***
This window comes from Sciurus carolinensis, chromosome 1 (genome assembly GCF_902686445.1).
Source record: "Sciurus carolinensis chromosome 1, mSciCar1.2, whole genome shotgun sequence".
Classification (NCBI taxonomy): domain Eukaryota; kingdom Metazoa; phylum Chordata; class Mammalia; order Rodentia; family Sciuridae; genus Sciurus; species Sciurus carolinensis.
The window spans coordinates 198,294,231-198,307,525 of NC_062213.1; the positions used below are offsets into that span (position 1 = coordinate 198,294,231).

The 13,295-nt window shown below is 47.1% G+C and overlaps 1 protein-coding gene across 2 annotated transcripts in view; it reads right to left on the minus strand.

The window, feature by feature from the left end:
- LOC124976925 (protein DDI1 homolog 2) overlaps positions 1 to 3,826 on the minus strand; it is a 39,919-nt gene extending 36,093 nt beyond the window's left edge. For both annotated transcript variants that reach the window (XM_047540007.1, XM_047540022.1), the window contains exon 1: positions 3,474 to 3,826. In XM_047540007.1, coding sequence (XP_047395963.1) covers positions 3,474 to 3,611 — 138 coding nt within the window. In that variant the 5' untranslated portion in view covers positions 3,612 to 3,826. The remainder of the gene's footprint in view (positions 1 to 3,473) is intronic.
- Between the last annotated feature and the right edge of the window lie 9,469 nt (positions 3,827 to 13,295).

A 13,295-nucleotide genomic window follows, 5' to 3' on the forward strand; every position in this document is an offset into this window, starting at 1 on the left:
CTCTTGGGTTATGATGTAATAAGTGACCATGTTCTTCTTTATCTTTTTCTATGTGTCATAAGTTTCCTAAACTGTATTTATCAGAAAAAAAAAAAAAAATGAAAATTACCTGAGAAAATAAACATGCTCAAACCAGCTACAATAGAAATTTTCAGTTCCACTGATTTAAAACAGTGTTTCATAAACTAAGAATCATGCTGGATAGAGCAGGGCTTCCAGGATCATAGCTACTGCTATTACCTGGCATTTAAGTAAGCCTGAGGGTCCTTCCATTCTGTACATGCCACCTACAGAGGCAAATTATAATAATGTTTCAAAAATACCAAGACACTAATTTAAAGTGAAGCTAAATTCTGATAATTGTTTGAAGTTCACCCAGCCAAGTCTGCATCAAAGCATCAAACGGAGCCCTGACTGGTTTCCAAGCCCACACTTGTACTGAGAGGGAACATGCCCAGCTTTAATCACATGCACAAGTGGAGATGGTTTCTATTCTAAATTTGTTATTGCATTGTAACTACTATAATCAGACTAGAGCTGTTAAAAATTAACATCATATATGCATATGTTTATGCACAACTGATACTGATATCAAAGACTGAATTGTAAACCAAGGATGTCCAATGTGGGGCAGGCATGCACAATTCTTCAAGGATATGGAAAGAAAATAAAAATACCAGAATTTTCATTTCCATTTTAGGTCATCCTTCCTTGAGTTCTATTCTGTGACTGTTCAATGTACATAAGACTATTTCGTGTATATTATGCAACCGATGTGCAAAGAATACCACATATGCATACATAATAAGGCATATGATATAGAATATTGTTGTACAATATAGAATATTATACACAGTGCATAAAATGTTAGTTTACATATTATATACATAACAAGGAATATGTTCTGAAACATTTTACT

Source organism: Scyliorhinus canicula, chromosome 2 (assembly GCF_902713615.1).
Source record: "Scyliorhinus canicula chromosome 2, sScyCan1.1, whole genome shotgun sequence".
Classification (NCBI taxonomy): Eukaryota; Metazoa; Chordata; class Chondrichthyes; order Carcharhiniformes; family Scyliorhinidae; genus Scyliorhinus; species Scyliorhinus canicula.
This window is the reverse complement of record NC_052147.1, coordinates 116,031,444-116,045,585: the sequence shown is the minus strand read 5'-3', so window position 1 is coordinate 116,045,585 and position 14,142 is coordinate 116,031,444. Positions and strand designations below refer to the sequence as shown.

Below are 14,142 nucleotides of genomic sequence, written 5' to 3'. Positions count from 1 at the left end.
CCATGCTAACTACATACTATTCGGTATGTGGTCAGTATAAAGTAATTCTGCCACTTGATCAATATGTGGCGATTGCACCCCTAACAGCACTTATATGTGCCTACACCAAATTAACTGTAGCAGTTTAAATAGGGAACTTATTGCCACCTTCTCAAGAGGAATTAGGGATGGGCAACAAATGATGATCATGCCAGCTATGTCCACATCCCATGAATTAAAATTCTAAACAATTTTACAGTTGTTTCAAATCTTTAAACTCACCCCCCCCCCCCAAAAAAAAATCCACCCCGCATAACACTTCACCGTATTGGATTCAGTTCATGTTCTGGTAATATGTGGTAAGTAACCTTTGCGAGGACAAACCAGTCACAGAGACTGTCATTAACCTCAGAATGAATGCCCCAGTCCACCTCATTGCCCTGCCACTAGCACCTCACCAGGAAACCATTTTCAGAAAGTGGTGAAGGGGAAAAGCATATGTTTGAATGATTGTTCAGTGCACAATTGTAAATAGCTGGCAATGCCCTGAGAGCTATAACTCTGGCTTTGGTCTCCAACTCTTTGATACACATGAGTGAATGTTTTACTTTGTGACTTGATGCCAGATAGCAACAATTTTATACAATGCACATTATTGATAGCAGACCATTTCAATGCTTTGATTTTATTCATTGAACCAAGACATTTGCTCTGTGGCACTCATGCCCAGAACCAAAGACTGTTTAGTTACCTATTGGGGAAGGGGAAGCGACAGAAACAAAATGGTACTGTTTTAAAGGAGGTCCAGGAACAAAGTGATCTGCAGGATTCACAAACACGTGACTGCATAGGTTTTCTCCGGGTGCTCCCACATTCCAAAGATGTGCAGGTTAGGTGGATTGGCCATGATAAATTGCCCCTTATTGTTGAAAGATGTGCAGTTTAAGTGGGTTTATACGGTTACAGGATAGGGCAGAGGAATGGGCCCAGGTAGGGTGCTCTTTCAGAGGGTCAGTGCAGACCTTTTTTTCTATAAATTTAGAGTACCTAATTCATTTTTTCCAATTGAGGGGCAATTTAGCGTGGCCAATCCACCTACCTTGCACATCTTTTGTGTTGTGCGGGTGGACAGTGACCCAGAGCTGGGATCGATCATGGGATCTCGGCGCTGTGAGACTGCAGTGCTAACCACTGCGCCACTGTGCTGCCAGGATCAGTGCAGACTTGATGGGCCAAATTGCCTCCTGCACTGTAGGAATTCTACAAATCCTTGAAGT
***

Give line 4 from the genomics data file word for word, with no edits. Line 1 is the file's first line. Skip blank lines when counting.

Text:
The window spans coordinates 198,294,231-198,307,525 of NC_062213.1; the positions used below are offsets into that span (position 1 = coordinate 198,294,231).